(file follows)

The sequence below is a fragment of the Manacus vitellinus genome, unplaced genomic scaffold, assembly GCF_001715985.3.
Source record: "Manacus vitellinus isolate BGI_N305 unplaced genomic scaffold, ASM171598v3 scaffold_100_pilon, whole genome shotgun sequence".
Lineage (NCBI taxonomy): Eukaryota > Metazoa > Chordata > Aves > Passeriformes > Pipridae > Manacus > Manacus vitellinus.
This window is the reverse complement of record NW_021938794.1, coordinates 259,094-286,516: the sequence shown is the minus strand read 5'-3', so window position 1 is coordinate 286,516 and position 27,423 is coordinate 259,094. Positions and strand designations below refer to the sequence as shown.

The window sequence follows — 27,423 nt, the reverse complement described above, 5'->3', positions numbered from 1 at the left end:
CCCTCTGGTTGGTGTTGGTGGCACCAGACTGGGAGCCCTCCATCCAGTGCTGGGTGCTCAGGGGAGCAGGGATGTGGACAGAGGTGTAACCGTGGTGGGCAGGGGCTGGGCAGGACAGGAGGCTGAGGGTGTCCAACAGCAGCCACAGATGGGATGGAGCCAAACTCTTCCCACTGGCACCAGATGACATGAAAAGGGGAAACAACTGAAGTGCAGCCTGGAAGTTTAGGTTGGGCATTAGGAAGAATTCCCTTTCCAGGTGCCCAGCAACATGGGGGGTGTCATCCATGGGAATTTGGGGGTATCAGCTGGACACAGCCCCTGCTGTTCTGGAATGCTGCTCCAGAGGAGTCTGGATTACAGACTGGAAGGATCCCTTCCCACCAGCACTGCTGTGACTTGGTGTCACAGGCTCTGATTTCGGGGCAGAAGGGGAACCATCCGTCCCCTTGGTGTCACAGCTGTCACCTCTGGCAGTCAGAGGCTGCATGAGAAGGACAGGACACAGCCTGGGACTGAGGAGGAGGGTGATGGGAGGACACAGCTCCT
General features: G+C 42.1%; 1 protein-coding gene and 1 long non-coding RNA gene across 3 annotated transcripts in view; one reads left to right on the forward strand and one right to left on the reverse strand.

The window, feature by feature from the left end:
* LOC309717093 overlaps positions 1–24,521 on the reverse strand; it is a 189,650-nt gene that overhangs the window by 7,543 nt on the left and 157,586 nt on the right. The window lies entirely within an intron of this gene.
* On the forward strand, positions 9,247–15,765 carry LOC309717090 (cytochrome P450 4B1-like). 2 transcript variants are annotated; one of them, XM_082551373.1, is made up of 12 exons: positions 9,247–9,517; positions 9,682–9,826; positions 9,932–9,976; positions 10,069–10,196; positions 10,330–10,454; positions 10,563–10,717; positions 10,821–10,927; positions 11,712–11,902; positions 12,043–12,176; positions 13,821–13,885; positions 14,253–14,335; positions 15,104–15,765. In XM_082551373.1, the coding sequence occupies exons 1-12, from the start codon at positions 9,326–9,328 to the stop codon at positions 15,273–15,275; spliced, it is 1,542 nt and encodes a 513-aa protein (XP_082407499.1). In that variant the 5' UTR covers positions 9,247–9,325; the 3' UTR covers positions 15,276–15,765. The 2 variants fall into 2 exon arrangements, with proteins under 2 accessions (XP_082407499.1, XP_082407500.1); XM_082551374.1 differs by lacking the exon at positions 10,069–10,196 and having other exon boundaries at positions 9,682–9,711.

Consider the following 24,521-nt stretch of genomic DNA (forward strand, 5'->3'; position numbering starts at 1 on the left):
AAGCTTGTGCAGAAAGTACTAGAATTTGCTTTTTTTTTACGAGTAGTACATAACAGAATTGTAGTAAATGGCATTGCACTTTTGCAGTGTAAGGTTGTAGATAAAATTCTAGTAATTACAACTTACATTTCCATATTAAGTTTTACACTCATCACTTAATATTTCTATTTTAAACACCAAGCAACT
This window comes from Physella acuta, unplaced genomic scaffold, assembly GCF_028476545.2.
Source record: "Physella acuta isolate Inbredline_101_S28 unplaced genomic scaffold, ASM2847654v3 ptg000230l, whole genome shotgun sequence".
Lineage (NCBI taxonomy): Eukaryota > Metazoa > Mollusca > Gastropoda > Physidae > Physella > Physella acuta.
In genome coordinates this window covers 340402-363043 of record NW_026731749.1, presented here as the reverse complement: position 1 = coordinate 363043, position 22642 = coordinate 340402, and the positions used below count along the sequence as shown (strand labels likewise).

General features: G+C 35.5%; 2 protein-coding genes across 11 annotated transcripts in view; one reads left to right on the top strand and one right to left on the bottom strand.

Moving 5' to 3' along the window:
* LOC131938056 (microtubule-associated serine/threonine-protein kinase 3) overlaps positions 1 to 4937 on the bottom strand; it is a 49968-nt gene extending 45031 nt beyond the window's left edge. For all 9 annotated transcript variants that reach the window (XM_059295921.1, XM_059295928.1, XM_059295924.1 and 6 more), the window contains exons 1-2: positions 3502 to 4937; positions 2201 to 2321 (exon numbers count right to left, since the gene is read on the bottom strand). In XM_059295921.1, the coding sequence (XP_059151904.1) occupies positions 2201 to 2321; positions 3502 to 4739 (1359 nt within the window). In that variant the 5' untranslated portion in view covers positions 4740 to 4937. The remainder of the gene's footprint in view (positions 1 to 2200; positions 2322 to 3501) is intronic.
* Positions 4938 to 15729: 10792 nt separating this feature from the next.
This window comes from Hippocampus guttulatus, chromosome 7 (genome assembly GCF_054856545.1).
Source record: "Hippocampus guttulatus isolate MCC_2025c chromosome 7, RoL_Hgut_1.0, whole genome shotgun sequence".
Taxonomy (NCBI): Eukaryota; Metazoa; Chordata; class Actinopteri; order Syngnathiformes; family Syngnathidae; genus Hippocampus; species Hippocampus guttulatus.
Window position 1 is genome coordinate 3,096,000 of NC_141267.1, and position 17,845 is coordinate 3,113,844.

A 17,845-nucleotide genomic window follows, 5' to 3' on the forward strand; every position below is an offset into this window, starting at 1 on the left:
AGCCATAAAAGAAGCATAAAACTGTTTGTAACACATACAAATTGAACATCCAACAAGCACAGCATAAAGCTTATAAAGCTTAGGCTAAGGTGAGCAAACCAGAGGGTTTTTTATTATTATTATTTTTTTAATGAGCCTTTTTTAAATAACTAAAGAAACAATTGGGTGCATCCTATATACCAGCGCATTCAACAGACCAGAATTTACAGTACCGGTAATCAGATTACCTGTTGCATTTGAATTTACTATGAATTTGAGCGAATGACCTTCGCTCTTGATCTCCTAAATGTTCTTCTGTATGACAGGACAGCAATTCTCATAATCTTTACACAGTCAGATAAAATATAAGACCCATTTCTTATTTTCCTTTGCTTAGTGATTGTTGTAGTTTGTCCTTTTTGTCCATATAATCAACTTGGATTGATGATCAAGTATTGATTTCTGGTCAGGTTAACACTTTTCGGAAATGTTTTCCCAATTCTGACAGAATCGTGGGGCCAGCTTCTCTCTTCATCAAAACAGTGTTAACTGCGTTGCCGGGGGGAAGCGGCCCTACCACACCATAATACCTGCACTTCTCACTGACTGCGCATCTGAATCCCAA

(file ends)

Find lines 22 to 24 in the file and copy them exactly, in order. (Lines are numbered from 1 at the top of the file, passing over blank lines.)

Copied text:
Source record: "Hippocampus guttulatus isolate MCC_2025c chromosome 7, RoL_Hgut_1.0, whole genome shotgun sequence".
Taxonomy (NCBI): Eukaryota; Metazoa; Chordata; class Actinopteri; order Syngnathiformes; family Syngnathidae; genus Hippocampus; species Hippocampus guttulatus.
Window position 1 is genome coordinate 3,096,000 of NC_141267.1, and position 17,845 is coordinate 3,113,844.